Monday, December 29, 2014

Recycle your Christmas tree and help the parks

Recycling Christmas trees helps the parks as they are chipped and the chips are then composted or used as mulch within Lake Metroparks. 

Lake Metroparks offers 15 convenient Christmas tree recycling drop off locations throughout Lake County. Please remove all decorations before placing trees in designated bins.

Tree bins are available at the parks listed below beginning mid-December and will be removed about January 15

Chagrin River Park (Reeves Road entrance)
Chapin Forest Reservation (east entrance/Rt. 306)
Concord Woods Nature Park
Erie Shores Golf Course
Girdled Road Reservation (south entrance/Radcliffe Rd.)
Grand River Landing
Gully Brook Park
Helen Hazen Wyman Park
Hidden Valley Park
Lake Erie Bluffs (Lane Road entrance)
Lakeshore Reservation
Parsons Gardens
Penitentiary Glen Reservation
Pete's Pond Preserve
Veterans Park

Click here for park information, including address and driving directions. 

Wednesday, December 17, 2014

You think this is for the birds? You're right!

115th annual Christmas Bird Count

Celebrated across North America (and Lake Metroparks)  

Gully Brook Park (December 20 at 8:30 am)
Penitentiary Glen Reservation (December 27 at 8 am)

Do you love birds? Join Lake Metroparks and participate in the annual Christmas Bird Count, the longest running Citizen Science project in the world.

The Christmas Bird Count, presented by the National Audubon Society, is an early-winter bird census, where thousands of volunteers across the US, Canada and many countries in the Western Hemisphere count all the bird species and number of birds within a designated 15 mile radius in one 24 hour period.

Lake Metroparks is looking for as many eyes and ears to help us get as accurate a count as possible. All the data is turned in to National Audubon for a full tally from across Lake County, Northeast Ohio, Ohio and all of North America. Teams of birders venture out on foot, while “feeder” watchers keep track in back yards. A number our parks are included in the count territories.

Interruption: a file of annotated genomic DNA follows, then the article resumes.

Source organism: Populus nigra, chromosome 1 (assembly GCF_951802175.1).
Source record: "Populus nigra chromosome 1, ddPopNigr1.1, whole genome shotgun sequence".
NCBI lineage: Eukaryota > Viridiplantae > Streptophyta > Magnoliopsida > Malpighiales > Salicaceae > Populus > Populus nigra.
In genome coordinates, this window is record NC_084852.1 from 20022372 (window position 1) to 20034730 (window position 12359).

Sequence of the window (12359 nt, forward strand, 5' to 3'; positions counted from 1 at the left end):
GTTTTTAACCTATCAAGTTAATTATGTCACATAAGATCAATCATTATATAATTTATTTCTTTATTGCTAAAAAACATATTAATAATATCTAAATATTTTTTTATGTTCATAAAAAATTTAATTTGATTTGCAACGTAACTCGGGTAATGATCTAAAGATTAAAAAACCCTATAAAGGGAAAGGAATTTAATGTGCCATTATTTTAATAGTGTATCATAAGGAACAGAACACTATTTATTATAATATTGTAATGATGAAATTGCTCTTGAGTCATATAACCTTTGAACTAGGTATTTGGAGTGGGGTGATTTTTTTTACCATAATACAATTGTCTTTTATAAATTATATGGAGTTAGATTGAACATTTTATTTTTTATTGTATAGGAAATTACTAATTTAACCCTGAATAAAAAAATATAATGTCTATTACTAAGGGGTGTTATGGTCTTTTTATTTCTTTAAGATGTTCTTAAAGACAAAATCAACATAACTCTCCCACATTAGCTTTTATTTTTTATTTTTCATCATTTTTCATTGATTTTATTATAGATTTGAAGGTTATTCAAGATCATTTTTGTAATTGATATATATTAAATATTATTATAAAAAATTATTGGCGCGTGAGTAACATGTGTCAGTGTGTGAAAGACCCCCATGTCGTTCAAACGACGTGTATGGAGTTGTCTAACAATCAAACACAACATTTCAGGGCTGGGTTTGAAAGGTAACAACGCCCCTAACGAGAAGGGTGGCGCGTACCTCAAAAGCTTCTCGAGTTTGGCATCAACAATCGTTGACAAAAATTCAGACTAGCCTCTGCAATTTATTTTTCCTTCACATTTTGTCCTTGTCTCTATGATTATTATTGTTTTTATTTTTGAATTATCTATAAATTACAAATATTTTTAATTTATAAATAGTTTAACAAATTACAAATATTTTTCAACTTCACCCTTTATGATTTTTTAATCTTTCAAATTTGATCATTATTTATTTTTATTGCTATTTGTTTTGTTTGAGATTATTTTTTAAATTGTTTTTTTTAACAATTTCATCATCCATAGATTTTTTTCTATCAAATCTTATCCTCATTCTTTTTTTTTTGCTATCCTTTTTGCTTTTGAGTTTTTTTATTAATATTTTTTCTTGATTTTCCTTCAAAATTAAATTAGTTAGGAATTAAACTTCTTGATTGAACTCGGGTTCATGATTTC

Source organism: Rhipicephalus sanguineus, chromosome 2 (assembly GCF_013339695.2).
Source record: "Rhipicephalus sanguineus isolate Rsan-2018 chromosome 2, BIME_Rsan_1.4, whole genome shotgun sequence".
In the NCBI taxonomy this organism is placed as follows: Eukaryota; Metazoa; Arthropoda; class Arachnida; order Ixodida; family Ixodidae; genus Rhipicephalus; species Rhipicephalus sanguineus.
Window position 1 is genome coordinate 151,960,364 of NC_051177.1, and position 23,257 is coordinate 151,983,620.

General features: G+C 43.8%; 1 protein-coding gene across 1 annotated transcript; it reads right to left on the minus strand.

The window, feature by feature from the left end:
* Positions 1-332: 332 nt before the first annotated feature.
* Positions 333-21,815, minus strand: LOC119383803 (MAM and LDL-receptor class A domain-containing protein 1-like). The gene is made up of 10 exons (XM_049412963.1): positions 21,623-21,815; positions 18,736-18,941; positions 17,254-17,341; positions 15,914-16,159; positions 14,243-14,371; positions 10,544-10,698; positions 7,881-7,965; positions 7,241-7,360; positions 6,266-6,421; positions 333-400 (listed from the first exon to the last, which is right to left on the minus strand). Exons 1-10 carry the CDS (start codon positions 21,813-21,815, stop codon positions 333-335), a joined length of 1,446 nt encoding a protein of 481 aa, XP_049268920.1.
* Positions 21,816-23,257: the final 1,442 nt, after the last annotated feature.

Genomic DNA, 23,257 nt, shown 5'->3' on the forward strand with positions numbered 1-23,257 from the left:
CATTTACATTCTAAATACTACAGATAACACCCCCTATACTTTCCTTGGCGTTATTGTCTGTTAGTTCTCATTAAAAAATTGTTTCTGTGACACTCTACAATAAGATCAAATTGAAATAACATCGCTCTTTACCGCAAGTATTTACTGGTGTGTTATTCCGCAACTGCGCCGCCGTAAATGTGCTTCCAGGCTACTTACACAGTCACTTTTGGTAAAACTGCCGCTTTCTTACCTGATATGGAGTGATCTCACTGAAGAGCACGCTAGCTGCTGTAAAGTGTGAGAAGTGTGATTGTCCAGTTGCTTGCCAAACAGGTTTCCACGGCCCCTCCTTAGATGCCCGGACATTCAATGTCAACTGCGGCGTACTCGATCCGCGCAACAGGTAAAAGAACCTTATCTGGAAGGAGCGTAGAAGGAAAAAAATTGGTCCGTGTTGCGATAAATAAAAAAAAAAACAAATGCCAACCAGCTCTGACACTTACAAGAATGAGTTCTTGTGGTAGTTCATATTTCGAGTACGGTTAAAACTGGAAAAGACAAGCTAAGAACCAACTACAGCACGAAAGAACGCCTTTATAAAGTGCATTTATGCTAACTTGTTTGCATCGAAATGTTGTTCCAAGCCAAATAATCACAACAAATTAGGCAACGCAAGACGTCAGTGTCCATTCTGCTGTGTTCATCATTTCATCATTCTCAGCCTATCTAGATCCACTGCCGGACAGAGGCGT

Click here for a map of the circles that take in Lake County.
(Enter Lake County, Ohio into the search bar on the map)

Come join the fun on Saturday December 20 at 8:30 am at Gully Brook Park on River Road in Willoughby, where members of the Burroughs Nature Club will lead a hike and then move on to Pete’s Pond Preserve in Wickliffe for more birding, finishing up around lunchtime. Registration not required. Free

Go on a hike with members from the Blackbrook Audubon Society at Penitentiary Glen Reservation on Saturday December 27 at 8 am until 10 am to discover what the nature center trails and feeders have to offer. You do not have to be an expert “birder” to enjoy this outing, just a lover of birds. Register online for this hike. FREE

For more information the Christmas Bird Count, call 440 256-1404 and ask for Pat or Ann or visit

Learn more about birding in Lake County.

Wednesday, November 26, 2014

More shelters available to reserve in 2015

Hidden Valley Park - photo by greennite (Flickr)
2015 Picnic Shelter Reservations begin December 1
for Lake County residents. Open reservations begins Monday, December 8.

Lake Metroparks is making three more of its shelters reservable bringing the total to 16 shelters throughout Lake County that may be reserved. These include Chapin Forest (Forest Shelter), Fairport Harbor Lakefront Park Beach Shelter (west) and Lakeshore Reservation - Shadyside (east).

(All shelters provide picnic tables, grills, restrooms and other amenities and are great for family reunions or other special gatherings. Some of the shelters include power, nearby trails, playground equipment and volleyball courts for additional fun. For a complete listing of the shelters and their amenities, visit and click Shelters under Make a Reservation.

Shelter reservations for 2015 begin Monday, December 1 at 8 am for Lake County residents. Open reservations begin Monday, December 8 at 8 am. Reservations may be made online at or by calling the Registration Department at 440-358-7275 or 800-669-9226.

Shelter reservations may be made for the following park locations:

Chagrin River Park (Reeves Road Entrance)
3100 Reeves Rd., Willoughby 44094.
Shelter capacity is 75. Park amenities include playground equipment, sand volleyball court, hiking trails, fishing in the Chagrin River, a recreational field and electricity.

Chagrin River Park (Rural Drive Entrance)
1000 Rural Drive, Eastlake 44095.